In 1995, after nearly 20 years at the helm of the Greenbelt Alliance, Larry stepped down to found a new non-profit organization, GreenInfo Network. Having witnessed the power of maps and GIS to empower ordinary citizens as planners and to link the local to the regional, Larry set out to bring that power to wider range of community-based organizations. Beginning with just two staff and occasional volunteers in its first year, today, GreenInfo Network includes ten staff in offices in San Francisco and Los Angeles. GreenInfo has undertaken dozens of community and environmental planning projects, including:
- Identifying priority conservation areas throughout California for the Save the Redwoods League.
- Identifying critical urban parks and recreation needs for Southern California’s increasingly diverse population.
- Providing continued technical support to the Bay Area Open Space Council.
- Working with the Transportation and Land Use Coalition to improve the social and environmental benefits of public investments in roads, transit and other facilities.
- Providing technical support to the California Resources Agency’s Legacy Project, and to Land Trust of Napa County in the identification of critical natural lands and open space for conservation and acquisition.
Over the years, Larry has been an example and mentor to many of CED’s most distinguished graduates, and he continues in that role today. More than just creating incisive reports and beautiful maps—Larry Orman has demonstrated the power of information in the service of advocacy to protect our unique natural heritage and remake our communities for the better.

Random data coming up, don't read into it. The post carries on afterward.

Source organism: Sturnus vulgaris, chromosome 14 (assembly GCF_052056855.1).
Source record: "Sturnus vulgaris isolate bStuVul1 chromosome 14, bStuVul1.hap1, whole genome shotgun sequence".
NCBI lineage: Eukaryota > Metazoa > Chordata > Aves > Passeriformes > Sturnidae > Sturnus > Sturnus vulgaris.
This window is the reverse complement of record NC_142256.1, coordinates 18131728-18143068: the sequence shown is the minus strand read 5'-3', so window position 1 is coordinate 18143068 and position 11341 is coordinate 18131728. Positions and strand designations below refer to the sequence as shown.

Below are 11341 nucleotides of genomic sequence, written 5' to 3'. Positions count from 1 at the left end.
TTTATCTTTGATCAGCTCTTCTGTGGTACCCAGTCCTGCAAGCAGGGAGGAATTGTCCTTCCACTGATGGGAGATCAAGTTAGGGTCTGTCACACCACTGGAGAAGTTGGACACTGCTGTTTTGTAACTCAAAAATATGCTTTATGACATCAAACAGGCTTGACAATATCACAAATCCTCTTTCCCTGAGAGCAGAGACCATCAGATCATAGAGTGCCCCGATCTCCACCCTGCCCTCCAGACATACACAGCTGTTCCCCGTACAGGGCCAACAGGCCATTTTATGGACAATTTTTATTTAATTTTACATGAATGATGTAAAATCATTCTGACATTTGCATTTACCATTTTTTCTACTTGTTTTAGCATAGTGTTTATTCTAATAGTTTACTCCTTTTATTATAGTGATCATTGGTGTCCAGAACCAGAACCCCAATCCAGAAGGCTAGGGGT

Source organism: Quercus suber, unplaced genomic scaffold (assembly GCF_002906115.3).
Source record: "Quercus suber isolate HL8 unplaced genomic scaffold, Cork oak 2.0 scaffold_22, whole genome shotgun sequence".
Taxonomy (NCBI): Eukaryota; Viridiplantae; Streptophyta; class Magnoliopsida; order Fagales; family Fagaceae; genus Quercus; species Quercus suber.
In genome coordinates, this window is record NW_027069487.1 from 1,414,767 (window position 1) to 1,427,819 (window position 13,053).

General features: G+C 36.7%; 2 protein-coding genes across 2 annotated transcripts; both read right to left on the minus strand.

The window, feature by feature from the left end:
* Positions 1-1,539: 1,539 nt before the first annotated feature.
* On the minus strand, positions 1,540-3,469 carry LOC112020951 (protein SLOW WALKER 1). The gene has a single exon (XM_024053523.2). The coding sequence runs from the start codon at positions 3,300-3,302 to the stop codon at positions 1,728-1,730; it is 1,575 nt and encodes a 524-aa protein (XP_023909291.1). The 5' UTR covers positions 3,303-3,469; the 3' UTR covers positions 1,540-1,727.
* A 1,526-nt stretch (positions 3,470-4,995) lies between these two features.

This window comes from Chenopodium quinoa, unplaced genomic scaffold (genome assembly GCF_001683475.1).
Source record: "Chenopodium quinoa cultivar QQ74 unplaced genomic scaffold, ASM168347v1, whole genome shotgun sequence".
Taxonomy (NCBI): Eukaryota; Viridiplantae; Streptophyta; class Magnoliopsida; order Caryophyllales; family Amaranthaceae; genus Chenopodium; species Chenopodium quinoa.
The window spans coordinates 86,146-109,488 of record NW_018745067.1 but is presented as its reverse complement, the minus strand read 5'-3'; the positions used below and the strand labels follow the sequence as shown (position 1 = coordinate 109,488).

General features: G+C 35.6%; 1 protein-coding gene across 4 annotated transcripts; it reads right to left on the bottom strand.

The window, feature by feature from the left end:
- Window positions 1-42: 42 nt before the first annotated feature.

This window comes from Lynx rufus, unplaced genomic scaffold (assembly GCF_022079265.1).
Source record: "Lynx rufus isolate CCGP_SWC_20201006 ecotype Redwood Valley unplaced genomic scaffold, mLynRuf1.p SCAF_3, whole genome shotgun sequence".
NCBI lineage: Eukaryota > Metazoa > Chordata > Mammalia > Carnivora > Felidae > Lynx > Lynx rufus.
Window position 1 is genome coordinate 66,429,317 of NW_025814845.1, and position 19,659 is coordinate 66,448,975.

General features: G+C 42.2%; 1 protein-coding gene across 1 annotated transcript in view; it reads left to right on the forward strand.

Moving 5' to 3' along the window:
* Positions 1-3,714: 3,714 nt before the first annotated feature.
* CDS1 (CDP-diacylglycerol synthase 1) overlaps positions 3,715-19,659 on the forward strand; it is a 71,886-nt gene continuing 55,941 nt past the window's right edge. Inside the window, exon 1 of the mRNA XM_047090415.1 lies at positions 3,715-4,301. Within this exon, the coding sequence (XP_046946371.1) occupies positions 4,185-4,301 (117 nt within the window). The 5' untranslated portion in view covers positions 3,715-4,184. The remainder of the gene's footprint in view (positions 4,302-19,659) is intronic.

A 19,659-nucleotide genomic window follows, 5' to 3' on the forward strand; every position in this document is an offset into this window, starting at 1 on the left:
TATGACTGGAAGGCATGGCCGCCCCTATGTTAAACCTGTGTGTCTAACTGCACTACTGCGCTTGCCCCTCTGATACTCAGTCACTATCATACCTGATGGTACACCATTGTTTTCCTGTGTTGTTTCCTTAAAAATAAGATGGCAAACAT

Gerald Weisbach has become one of the eminent few whom our professional colleagues have consistently sought out for his expertise, his teachings, his rational advice and judgment, his steadfast values and ethics, and his friendship.
Jerry has had two careers. From 1954 to 1978, he was a practicing architect and professor of architecture at three Universities. From 1978 to today, he has been a practicing lawyer for architects and other related fields.
Jerry graduated from UC Berkeley with his degree in architecture in 1954. After working for Neutra, Soriano and Warnecke, he formed his own firm of Weisbach/Boutmy/Silver and designed notable architecture, including houses and commercial buildings, winning several awards. One of his houses was published in Architectural Record Houses of the Year and for many years a commercial building on Van Der Water Street in San Francisco was listed in Sally Woodbridge’s guide to Bay Area Architecture.
He became a tenured professor of architecture at both UC Berkeley and USC, and was also a visiting lecturer at the Bartlett School of Architecture in London in the late 60’s. He was a principal of Building Systems Development (BSD) in its heyday from 1968—1972, significantly contributing to BSD’s seminal building systems projects.
After becoming a lawyer in 1978, he worked for DPIC on their loss prevention program—and he has been helping his first profession from a legal perspective ever since. He formed his own law firm, Natkin, Weisbach and Higginbotham, and became the “go to” law firm for architects. He taught law courses at Wurster Hall over a ten year period and still conducts seminars for architects on the law and professional practice. All through these years, he served the public in many organizations including AIA, California Architectural Board of Examiners, NCARB, and publishing numerous articles.
Jerry has lived many lives: as an architect, teacher, lawyer, public servant, friend and advisor to so many—as well as being a father of four, one of whom is a practicing architect today.